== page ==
Taj Reisen Wildlife

Taj Reisen e.K.
Grindelallee 116 • 20146 Hamburg
Phone: 0049 +40 +633 11 879 •
email:
info@tajreisen.de

Bandhavgarh National Park
Best season: november - april

To see a tiger in the wild is without doubt one of the greatest thrills there is in the natural world and if you really want to see one, Bandhavgarh, is without doubt, one of THE best places.  This is due to the fact that the reserve has the highest density of tigers per square kilometre to be found anywhere in the world.  To increase your chances still further, the parks guides are extremely knowledgeable and set out every morning on elephant back in search of signs.  Visitors enter the park by jeep but if a tiger (or tigers) is found lying away from the beaten track, elephants are summoned and you can climb onto an elephant  and trundle off through the often dense bush to get an incredibly close view.  The tigers are used to the presence of elephants and are not worried by them enabling you to get a taste of completely natural tiger behaviour.  The tigers here are very productive and it is not unusual for a mother to successfully raise up to four cubs from one litter.  If you are lucky with your timing family sightings are not unusual and offer fantastic potential to the photographer.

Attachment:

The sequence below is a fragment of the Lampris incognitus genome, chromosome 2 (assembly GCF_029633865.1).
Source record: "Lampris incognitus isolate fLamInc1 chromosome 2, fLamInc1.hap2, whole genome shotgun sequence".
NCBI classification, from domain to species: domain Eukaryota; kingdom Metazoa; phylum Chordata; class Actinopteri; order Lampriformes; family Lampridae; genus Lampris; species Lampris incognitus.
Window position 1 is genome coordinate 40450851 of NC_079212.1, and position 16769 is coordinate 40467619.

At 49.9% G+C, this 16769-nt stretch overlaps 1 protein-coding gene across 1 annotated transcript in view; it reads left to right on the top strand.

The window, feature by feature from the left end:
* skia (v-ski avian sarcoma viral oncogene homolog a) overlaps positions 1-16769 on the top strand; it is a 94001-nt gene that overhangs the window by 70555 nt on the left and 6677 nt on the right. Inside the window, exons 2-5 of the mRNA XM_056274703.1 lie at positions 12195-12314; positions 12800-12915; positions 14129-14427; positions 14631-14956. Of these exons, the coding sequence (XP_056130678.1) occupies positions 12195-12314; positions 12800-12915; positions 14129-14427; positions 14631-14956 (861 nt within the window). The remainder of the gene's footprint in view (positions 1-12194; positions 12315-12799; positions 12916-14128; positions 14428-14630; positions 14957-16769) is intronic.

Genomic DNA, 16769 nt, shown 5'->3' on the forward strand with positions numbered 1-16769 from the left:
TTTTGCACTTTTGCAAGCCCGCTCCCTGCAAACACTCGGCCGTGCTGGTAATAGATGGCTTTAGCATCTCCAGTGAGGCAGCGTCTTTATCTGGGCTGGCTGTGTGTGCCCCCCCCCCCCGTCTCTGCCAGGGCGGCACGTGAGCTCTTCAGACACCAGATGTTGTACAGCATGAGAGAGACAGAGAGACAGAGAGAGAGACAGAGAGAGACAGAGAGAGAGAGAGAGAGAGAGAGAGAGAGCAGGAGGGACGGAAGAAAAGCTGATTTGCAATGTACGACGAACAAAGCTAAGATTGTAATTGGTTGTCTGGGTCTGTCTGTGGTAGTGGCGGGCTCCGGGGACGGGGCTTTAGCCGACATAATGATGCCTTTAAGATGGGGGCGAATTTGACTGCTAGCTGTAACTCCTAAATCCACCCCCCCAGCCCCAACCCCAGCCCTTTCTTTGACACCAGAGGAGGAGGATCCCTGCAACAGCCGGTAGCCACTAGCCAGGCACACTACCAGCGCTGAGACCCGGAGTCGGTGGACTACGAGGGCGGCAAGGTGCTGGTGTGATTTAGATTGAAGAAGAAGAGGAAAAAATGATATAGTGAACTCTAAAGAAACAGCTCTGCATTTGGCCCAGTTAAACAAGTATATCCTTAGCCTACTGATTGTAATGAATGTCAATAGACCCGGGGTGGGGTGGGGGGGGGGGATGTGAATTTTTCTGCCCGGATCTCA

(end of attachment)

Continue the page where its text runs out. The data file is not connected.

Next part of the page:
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Bandhavgarh is in the heart of India, set amongst the Vindya hills of Madhya Pradesh.  The park consists of  over 400 sq. Km of spectacular scenery.  It truly is a very beautiful place with high escarpments where the vultures wheel, rolling hills, lush meadows and deciduous woodland. An ancient fort is found in the centre of the reserve built atop cliffs 300 metres above the surrounding countryside.  Nearby caves contain Brahmi inscriptions that date as far back as the 1st century BC.
 Countless spotted deer are everywhere who along with the large sambar deer provide the tigers with the mainstay of their diet.  Chinkara and barking deer are also found.  Black faced langurs and rhesus macaque are also common and often provide comical examples of monkey behaviour.  It is also possible to spot many other animals like the sloth bear, wild dogs, leopard, jackal and porcupine.
Birdlovers are well catered for too with gray and occasional malabar hornbills, white bellied drongo, tickell’s blue flycatcher and purple sunbirds amongst the 150 species so far listed though this list is still growing as the park gets more popular and better known.

The park is open from the beginning of November to the end of June.
This reserve is well worth a visit just for its scenery alone and a great time can be had even if you don’t see a tiger.  However, if a tiger is top of your list then plan to spend at least 4 days here and you can almost be guaranteed a sighting. 

 

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